Mary Roach Interview, plus links to author biography, book summaries, excerpts and reviews

Mary Roach
Photo: John Madere

Mary Roach

An interview with Mary Roach

Questions for Mary Roach, author of Stiff

What got you interested in the "lives" of human cadavers in the first place?
One day I was talking to a man who designs crash test dummies. He told me that actual humans--both living and dead--have also been used by automotive safety researchers. He explained that you not only need to know how much force an impact is unleashing on a body (dummies tell you that); you also need to know what kind of damage that much force will cause to an actual body. And for anything other than very minor impacts, you would want that body to be dead.

Anyway, I began to realize there's this whole work force of donated cadavers out there, being put through their paces in labs and universities. Like any new and foreign world, it was fascinating to me and I wanted to know more.

What was the creepiest place you visited during your research?
I visited a lab where plastic surgeons were practicing new techniques. I remember walking in, and there were these 40 heads, set up in pans on tabletops, all in a row. Your brain doesn't really know what to do with this. Mine chose to pretend we were in a rubber mask factory, and these were just very realistic Halloween items being worked on.

When I began to talk to the surgeons and to see how useful it is for then to have a chance to practice on someone who's not going to wake up and look in the mirror anytime soon, what had started out seeming quite ghoulish began to seem sensible and right. Even the fact that the heads had been cut off -- this was done so that other doctors or researchers could make use of the rest of the body. When you donate your remains, nothing is wasted.

So do you plan to donate your body when you die?
I haven't signed any papers, but I do like the idea. You get to feel really virtuous and righteous about yourself. I mean, if you've ever felt undervalued as a human being, this might be a good thing for you. Lab specimens are really valued. Everyone wants a piece of you.

One thing that appeals to me -- if that word can be used -- is to have my organs plastinated and used in classrooms. I could be happy as a kidney on a shelf. Plastination is forever -- it's the closest thing to immortality that I've come across. And there's no icky formaldehyde. No muss, no fuss. Of course, in reality, you don't get the luxury of pre-ordering what's done with you. You go where you're needed.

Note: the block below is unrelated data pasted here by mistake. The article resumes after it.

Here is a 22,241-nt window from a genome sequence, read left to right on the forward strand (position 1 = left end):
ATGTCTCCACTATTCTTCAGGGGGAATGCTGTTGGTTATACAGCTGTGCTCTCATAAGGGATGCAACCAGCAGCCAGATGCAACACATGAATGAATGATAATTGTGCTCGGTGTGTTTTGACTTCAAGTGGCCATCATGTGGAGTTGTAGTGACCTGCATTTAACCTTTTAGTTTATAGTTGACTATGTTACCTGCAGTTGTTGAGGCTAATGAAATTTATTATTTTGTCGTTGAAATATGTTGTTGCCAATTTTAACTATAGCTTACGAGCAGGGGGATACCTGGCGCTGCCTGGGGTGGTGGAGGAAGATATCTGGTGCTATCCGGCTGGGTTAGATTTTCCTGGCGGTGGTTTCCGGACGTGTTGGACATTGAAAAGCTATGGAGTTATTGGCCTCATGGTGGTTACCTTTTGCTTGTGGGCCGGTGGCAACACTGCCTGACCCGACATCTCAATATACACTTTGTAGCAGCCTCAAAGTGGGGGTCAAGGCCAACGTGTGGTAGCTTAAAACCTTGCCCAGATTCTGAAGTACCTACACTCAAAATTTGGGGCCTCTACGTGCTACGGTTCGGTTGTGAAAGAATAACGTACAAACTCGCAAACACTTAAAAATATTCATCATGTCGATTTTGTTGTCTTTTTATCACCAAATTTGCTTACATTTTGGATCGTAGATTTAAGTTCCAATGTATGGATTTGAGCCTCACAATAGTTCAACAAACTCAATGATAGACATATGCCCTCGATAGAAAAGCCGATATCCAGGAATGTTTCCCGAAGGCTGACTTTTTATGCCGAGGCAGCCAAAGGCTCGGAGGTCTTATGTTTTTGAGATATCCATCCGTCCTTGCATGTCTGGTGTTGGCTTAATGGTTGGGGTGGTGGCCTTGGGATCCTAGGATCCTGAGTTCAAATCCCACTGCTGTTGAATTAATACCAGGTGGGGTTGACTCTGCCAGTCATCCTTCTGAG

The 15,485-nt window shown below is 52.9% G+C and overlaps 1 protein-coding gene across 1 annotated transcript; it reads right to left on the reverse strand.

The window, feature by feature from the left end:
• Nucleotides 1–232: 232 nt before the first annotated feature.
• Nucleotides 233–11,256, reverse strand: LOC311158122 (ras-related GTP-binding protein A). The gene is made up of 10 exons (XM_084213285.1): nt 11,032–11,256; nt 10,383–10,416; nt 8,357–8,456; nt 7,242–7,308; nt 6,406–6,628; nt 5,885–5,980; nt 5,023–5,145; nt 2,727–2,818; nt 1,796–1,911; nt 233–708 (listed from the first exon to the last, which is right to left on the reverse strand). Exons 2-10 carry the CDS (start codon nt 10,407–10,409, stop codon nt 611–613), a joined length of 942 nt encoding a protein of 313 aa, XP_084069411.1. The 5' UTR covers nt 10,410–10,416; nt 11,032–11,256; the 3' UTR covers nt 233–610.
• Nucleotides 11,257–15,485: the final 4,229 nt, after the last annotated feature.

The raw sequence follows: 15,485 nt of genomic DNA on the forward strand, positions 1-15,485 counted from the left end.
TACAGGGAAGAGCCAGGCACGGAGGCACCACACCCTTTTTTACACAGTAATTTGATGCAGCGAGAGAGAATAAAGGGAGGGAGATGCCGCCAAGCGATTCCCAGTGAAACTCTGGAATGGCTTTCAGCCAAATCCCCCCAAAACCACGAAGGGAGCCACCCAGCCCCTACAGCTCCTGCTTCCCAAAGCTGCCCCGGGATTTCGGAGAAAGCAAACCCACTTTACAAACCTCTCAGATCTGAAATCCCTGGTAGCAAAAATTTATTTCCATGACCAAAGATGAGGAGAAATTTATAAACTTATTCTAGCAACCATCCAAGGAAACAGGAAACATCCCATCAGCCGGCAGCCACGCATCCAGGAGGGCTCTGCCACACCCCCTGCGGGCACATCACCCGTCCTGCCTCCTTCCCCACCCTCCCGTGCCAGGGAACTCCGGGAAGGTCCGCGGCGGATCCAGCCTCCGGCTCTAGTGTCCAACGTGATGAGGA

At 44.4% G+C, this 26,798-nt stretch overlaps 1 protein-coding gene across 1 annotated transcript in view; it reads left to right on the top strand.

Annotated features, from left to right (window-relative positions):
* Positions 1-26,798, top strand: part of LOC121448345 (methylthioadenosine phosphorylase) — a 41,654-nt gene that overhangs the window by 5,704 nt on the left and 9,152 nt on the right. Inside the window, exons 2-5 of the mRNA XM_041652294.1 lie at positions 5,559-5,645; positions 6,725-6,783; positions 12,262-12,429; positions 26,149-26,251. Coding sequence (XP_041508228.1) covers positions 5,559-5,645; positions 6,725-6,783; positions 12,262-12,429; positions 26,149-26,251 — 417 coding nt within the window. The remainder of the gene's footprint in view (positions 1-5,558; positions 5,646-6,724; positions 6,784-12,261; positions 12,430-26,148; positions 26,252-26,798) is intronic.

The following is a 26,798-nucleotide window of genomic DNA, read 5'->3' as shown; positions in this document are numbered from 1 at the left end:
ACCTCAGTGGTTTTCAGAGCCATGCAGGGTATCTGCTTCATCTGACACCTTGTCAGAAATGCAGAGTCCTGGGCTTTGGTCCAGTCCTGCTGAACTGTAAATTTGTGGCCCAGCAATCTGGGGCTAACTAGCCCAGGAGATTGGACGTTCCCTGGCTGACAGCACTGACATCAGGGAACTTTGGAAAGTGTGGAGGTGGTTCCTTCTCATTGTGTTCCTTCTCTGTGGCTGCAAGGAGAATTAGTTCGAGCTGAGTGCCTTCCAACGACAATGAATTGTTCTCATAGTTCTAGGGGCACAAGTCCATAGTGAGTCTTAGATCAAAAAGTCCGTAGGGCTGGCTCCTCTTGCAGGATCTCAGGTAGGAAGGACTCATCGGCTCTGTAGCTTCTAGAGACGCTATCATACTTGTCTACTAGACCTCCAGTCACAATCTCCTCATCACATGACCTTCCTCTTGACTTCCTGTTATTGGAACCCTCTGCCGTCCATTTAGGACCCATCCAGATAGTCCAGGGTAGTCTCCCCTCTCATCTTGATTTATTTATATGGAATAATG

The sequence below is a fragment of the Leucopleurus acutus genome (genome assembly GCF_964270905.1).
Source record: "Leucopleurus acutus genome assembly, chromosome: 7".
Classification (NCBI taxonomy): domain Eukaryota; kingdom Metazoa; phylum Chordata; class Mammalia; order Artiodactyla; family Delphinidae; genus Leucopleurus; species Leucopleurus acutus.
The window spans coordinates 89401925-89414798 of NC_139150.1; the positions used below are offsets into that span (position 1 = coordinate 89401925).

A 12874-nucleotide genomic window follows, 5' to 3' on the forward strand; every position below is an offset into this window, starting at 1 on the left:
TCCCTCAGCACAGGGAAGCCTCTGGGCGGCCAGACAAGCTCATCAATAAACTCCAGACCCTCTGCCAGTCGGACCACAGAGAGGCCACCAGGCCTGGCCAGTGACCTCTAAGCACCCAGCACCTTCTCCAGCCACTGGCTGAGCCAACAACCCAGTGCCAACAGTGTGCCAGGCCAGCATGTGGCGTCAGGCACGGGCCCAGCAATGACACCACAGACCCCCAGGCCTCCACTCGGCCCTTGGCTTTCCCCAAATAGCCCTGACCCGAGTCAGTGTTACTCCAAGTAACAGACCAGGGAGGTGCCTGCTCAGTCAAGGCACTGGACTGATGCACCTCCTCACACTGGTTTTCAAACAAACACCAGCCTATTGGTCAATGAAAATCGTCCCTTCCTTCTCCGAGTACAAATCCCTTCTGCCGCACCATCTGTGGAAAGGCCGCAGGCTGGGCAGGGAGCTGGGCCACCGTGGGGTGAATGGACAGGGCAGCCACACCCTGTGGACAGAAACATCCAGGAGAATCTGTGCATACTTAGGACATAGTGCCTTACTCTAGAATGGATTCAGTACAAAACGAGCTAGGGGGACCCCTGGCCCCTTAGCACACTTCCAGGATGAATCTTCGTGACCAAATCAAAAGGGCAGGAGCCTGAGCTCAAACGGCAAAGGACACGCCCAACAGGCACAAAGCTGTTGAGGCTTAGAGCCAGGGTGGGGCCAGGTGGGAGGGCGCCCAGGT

Do you think more people would donate their bodies to science if they could choose what happened to them?
Yes, I think that what puts some people off is the element of the unknown, the lack of control over the fate of their remains. You can specify things that you DON'T want done to you, but you can't put in a request, for say, a gig as the skeleton at the Harvard Med School anatomy lab. In fact, even if you willed your body to Harvard Medical School, you might end up someplace else, if Harvard happened to have a surplus of cadavers and a nearby medical school was in need, off you'd go.

Have you encountered anyone so far who was offended that you wrote a book about dead bodies? What was/would be your response to that?
Perplexed, maybe, but not offended. But I would understand. Cadavers evoke a lot of complicated reactions and emotions. If someone had recently lost a family member or close friend, I could imagine that a book about dead bodies might remind them of what they'd just been through and therefore evoke some negative feelings. It's certainly something that I've thought about.

What was it like to spend so much time around dead bodies? Did it change the way you feel about death?
It was less difficult than I'd anticipated. The dead -- and I'm talking about the anonymous dead of science, not the bodies of loved ones -- are fairly easy to be around. They're the same sort of company as people across from you on subways or in airport lounges, there but not there. Your eyes keep going back to them, because they're the most interesting thing in the room, and then you feel bad for staring.

Did it change how I feel about death? I'm still plagued by all the same questions - do we go somewhere else when we die? Looking at a body, you are hit with this unwavering sense that the person whom this body used to be, is simply and absolutely not there. Closed for business. Nobody home. And it suddenly becomes even harder to imagine it all stopping there, with this mass of inert tissue. It just seems like such an unjust anticlimax. You very much want to believe that this person has simply shed one hull, one motor housing, for another kind. And moved on.